The Writer with No Hands 1

There’s a fine line between determination and obsession. Often the distinguishing characteristic lies in the eyes of the observer. One of the many things that The Writer with No Hands gets right is its understanding that the documentarian is often the final judge in regards to where a person falls on that line. This is evident as we watch director William Westaway attempt to document a story, some might say uncover a conspiracy, about the mysterious 1997 death of Hollywood screenwriter Gary DeVore (Running Scared, Raw Deal and The Dogs of War). Was DeVore’s demise an accident? Was he murdered? Is he even a dead at all?

Westaway’s friend Matt Alford, an academic who wrote his dissertation on the connection between war and Hollywood, has been fascinated by the DeVore case for quite some time. Determined to conduct their own investigation, the pair explore the various witnesses and examine the numerous inconsistencies in the case. The biggest discrepancy being that the body found in DeVore’s car, a year after DeVore went missing, was missing its hands. It’s very unlikely DeVore could have done that to himself.

We get a lot of information about the case from friends and experts, but no witnesses. The film frequently switches between Alford’s fascination of the new details emerging, particularly the ridiculous hypotheses for what happened, and Westaway’s pondering about how the quest for answers is affecting Alford’s life and family? By the end of the film, very little is resolved. We are only left with more questions and theories than we began with. One in particularly being that DeVore may not, in fact, be dead.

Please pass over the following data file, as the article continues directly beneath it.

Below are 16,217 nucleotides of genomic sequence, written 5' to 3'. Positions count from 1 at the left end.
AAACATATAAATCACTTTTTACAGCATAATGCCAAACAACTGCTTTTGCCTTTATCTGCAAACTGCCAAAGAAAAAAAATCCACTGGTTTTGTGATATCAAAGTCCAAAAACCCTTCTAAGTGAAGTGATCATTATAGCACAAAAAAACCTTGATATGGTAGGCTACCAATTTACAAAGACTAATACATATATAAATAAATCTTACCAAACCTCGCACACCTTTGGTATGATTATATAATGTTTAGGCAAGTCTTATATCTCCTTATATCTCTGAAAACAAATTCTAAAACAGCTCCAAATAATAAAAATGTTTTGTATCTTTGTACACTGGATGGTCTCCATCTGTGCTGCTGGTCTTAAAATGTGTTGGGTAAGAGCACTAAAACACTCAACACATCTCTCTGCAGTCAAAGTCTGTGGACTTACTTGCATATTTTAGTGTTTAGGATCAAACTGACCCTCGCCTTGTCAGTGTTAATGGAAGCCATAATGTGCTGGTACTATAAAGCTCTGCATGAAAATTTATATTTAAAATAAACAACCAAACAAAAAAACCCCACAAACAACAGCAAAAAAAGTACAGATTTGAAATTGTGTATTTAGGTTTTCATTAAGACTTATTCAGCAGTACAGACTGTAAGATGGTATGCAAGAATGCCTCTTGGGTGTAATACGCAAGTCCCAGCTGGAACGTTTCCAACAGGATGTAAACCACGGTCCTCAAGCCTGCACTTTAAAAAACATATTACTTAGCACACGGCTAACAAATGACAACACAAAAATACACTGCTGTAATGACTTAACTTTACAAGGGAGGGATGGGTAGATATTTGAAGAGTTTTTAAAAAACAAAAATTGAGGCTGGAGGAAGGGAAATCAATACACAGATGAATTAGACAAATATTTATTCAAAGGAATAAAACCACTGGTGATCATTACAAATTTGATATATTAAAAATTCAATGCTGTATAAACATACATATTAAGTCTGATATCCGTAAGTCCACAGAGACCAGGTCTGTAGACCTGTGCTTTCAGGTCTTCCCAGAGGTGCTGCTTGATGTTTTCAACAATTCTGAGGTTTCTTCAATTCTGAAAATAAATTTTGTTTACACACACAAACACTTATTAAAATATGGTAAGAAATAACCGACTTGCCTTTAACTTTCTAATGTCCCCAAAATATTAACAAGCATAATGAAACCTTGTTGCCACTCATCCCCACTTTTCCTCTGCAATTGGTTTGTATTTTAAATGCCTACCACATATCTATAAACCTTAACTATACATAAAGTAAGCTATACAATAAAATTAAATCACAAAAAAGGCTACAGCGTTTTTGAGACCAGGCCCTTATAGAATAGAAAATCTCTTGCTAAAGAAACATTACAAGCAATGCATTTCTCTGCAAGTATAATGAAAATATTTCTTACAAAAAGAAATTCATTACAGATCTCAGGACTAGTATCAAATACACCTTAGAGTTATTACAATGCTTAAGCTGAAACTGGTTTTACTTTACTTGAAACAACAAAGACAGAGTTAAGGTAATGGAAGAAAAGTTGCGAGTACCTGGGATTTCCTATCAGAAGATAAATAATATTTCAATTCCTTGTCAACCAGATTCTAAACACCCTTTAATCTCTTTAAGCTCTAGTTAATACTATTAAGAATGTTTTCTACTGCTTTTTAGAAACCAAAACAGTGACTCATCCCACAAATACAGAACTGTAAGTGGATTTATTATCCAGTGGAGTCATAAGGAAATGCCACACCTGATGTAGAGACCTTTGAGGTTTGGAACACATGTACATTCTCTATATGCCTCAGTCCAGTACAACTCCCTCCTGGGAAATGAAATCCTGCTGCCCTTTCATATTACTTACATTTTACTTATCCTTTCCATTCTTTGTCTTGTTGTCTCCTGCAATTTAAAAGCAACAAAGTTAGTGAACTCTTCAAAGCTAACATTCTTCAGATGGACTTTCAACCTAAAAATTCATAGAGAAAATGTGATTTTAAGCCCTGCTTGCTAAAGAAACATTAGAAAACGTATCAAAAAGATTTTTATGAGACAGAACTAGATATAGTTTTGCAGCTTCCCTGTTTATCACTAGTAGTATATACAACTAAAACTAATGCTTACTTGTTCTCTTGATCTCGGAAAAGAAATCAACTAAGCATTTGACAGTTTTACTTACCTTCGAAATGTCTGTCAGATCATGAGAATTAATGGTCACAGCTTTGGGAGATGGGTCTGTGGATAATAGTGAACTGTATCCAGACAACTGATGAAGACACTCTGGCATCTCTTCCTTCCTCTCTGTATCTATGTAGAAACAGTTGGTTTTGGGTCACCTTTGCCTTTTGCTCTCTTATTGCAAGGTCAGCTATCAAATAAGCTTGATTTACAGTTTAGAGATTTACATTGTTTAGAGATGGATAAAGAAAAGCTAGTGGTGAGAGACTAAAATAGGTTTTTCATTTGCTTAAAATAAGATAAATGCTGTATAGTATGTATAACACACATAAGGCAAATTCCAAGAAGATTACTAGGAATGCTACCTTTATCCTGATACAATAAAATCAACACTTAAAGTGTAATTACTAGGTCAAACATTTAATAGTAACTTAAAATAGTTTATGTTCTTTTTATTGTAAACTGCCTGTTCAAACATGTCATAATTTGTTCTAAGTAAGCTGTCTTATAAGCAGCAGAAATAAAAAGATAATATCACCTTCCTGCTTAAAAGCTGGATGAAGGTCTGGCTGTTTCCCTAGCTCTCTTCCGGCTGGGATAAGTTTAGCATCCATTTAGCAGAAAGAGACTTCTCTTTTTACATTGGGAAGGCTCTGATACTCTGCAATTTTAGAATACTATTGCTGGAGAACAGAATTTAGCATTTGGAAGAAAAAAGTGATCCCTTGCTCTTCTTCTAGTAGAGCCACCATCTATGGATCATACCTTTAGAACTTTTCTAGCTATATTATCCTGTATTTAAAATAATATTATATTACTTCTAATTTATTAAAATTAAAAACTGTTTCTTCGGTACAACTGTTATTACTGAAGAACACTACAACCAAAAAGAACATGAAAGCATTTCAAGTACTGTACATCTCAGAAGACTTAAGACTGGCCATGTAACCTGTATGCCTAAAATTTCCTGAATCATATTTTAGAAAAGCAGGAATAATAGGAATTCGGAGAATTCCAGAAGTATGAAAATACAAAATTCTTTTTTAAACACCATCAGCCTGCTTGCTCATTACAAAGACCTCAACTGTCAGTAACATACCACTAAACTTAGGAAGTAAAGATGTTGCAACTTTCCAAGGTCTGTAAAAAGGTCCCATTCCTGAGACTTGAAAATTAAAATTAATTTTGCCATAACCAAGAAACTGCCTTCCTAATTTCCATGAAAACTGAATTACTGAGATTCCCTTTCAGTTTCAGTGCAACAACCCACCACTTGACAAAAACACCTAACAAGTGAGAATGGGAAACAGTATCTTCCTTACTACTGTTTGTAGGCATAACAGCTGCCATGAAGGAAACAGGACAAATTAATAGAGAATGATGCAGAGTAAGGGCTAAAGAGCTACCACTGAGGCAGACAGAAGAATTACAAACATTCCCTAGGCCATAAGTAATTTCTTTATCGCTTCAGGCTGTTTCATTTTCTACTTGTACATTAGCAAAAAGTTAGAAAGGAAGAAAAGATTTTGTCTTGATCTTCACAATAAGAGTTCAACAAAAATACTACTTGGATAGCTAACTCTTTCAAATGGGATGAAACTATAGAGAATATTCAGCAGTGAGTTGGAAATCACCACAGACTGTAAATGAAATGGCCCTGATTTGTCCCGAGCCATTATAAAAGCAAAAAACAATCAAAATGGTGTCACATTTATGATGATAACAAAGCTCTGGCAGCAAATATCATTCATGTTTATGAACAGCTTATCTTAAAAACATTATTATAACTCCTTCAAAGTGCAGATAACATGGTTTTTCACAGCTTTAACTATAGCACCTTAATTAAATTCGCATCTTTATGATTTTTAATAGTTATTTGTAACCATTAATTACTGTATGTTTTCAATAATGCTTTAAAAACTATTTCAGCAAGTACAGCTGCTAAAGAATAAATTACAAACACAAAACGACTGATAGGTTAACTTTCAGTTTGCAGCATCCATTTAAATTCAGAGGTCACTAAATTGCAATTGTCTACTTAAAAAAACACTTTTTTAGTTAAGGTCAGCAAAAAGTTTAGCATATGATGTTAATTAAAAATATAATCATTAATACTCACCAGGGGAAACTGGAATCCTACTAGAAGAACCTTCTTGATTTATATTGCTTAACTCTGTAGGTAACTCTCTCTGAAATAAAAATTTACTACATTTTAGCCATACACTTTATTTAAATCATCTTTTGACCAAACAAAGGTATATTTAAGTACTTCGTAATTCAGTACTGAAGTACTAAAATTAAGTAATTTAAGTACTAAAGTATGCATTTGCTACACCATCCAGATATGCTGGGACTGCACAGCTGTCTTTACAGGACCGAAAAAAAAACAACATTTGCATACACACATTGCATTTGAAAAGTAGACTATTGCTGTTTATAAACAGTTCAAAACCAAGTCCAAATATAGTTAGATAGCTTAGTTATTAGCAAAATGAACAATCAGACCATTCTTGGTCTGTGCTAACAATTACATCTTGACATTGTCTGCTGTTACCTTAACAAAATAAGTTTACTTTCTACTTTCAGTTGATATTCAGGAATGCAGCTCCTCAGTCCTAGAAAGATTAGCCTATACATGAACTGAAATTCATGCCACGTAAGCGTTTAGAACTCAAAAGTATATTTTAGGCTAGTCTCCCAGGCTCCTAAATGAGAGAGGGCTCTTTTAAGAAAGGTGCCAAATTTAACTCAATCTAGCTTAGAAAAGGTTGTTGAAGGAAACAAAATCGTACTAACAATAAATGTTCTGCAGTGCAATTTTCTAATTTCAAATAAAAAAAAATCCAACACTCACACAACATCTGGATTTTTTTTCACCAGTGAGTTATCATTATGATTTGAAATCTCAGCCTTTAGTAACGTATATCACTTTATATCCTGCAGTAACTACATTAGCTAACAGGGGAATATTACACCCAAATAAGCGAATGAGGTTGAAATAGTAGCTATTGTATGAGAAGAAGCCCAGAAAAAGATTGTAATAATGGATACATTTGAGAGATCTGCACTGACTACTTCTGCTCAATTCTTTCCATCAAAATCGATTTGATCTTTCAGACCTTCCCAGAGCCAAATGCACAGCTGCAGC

As a viewer, we must make up our own minds about whether Alford’s behavior is a misguided obsession or righteous determination. However, we see Alford commenting that Westaway is capable of reframing his film to show whichever side of Alford he chooses, meaning the unbiased nature of a documentary might not be absolute.

Westaway ultimately leaves us to consider two fascinatingly juxtaposed questions: how did Gary DeVore really die? And does a documentary have a bias? Some of the confusion about DeVore’s case is wrapped up in Alford’s obsession. Rather than accepting the facts that have been proven, we see Alford, and sometimes Westaway, repurpose the facts to fit that part of the film. Examining what we know and why we know it might be the greatest thing The Writer with No Hands gives the viewer.

Friday, May 2, 11:15 PM, Bloor Hot Docs Cinema

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